Who is the “prince who is to come” referenced in Daniel’s prayer? Daniel says of this person: “And he will make a firm covenant with the many for one week, but in the middle of the week he will put a stop to sacrifice and grain offering; and on the wing of abominations will come one who makes desolate, even until a complete destruction, one that is decreed, is poured out on the one who makes desolate.” (Daniel 9:27)
We can appreciate for many reasons that Daniel is not referring to the Messiah, Jesus Christ. This scripture mentions a covenant that will be made with the nation of Israel in the future and broken. That covenant involves the last 7 years, also known as the Great Tribulation. When the Messiah appears at the second coming, the nation of Israel accepts Jesus Christ as their Messiah during the prophecy’s apex. At that time the prophecy will culminate, and the Messiah will finish the transgression, make an end of sin, make atonement for iniquity, bring in everlasting righteousness, to seal up vision and prophecy, and anoint the most holy place. All of these have reference to the nation of Israel, but none of has been fulfilled. Israel has not yet finished her transgression or been purged of her iniquity. Nor has she experienced the everlasting righteousness promised her. The apostle Paul sees this as a future reality: “For I do not want you, brethren, to be uninformed of this mystery, lest you be wise in your own estimation, that a partial hardening has happened to Israel until the fullness of the Gentiles has come in; and thus all Israel will be saved; just as it is written, ‘THE DELIVERER WILL COME FROM ZION, HE WILL REMOVE UNGODLINESS FROM JACOB.’ AND THIS IS MY COVENANT WITH THEM, WHEN I TAKE AWAY THEIR SINS.” (Romans 11:25-27)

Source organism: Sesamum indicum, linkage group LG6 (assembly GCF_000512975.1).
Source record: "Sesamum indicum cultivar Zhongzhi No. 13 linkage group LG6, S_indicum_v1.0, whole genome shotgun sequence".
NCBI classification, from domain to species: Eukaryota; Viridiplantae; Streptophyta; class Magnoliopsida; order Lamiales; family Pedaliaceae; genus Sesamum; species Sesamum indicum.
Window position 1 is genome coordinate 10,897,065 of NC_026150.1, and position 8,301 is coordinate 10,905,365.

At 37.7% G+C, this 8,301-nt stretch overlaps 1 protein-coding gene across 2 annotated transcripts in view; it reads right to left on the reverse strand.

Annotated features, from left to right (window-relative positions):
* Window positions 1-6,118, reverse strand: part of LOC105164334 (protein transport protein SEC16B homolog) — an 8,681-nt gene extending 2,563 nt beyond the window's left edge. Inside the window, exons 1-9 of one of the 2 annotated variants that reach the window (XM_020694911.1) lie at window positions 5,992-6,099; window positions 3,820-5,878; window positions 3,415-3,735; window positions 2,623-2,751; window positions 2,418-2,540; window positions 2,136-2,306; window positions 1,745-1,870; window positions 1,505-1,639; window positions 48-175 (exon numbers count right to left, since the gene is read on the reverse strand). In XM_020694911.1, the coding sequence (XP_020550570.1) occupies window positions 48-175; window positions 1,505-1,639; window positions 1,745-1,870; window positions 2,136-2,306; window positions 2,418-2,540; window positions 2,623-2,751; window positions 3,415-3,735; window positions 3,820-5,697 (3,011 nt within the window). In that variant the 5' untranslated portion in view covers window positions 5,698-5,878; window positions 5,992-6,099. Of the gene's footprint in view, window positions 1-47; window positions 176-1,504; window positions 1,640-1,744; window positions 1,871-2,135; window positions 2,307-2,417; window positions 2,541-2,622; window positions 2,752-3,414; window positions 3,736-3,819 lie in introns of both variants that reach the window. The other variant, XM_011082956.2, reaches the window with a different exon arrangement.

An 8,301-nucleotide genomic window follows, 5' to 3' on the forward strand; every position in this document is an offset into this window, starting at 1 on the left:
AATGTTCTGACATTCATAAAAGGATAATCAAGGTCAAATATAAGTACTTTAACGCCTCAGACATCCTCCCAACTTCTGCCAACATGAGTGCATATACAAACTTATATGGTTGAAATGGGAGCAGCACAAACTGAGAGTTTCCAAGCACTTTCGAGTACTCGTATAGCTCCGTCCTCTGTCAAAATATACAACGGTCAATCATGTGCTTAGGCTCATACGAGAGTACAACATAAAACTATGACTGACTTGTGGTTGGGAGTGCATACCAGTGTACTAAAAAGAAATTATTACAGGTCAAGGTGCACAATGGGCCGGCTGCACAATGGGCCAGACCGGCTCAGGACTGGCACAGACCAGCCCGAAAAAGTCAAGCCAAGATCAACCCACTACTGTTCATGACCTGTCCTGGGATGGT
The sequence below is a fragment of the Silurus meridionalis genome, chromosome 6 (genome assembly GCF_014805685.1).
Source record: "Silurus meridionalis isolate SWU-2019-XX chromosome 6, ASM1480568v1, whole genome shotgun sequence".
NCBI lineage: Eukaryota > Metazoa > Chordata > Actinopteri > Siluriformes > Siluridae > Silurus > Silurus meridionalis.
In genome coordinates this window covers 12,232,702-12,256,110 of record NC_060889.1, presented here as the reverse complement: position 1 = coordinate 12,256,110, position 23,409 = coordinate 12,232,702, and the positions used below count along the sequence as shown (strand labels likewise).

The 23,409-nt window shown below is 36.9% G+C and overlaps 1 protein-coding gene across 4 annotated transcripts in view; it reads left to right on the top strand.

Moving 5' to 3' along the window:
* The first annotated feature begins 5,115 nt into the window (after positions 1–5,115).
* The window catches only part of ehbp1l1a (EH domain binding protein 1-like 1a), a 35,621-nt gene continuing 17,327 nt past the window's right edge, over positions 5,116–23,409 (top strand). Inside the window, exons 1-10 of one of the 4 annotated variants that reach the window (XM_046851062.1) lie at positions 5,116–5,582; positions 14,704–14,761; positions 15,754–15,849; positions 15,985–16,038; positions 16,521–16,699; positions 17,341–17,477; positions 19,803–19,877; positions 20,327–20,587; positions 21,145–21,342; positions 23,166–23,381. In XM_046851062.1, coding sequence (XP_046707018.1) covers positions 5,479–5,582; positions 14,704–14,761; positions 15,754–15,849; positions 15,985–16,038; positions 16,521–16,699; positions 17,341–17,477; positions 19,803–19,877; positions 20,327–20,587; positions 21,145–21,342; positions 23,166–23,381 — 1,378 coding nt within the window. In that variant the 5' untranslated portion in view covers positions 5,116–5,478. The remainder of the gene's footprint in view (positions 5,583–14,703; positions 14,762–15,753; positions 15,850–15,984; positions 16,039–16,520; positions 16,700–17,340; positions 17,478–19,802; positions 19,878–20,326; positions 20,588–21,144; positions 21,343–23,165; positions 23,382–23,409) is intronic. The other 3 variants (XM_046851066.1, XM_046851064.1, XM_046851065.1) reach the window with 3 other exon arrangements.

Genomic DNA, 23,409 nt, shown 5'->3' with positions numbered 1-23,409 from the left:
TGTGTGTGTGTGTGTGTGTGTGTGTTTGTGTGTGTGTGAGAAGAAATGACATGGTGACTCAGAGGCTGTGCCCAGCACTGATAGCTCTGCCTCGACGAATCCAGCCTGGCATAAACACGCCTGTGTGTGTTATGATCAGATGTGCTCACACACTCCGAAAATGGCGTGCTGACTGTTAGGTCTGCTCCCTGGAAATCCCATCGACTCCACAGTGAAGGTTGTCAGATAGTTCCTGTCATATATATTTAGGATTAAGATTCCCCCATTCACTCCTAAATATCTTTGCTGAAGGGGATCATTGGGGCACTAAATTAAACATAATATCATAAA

Answer #4: The “prince” spoken of here is the Antichrist.
According to Matthew 24:15, Jesus said, “Therefore when you see the ABOMINATION OF DESOLATION which was spoken of through Daniel the prophet, standing in the holy place,” this was to take place after His ministry on earth. He spoke of the appearance of the abomination of desolation in the Jerusalem temple as a signal of the Great Tribulation, which is immediately followed by Christ’s second advent: “But immediately after the tribulation of those days THE SUN WILL BE DARKENED, AND THE MOON WILL NOT GIVE ITS LIGHT, AND THE STARS WILL FALL from the sky, and powers of the heavens will be shaken, and then the sign of the Son of Man will appear in the sky, and then all the tribes of the earth will mourn, and they will see the SON OF MAN COMING ON THE CLOUDS OF THE SKY with power and great glory.” (Matthew 24:29-30)
It is true that Jerusalem suffered destruction in 66-70 A.D., but Christ did not return in 70 A.D. In fact, the Book of Revelation speaks of Jerusalem’s desolation as yet future and not as having been fulfilled nearly a quarter century before its composition. (Gundry, pp. 190-91)
“A careful study of this text (Daniel 9:24-27) will show that the first 483 of the 490 years are now history, having been fulfilled at the time of the first coming of the Messiah. However, there are seven years left to run in God’s prophetic time clock for Israel. These are the same seven years as those of the Great Tribulation. The issue now is: What is the one event that begins these last seven years ticking away? Daniel 9:27 answers that question. This verse speaks of an individual making a seven-year covenant with the Jewish nation. The he refers back to its nearest antecedent which is the prince that shall come in verse 26. This person is better known in Christian circles as the Antichrist. When the Antichrist signs a seven-year covenant with Israel, the last seven years of God’s prophetic time clock for Israel begin ticking away. This and only this is the starting point of the seven years of the Tribulation.” (Israelology, The Missing Link In Systematic Theology, by Arnold G. Fruchtenbaum, Th.M., Ph.D., pg. 769.)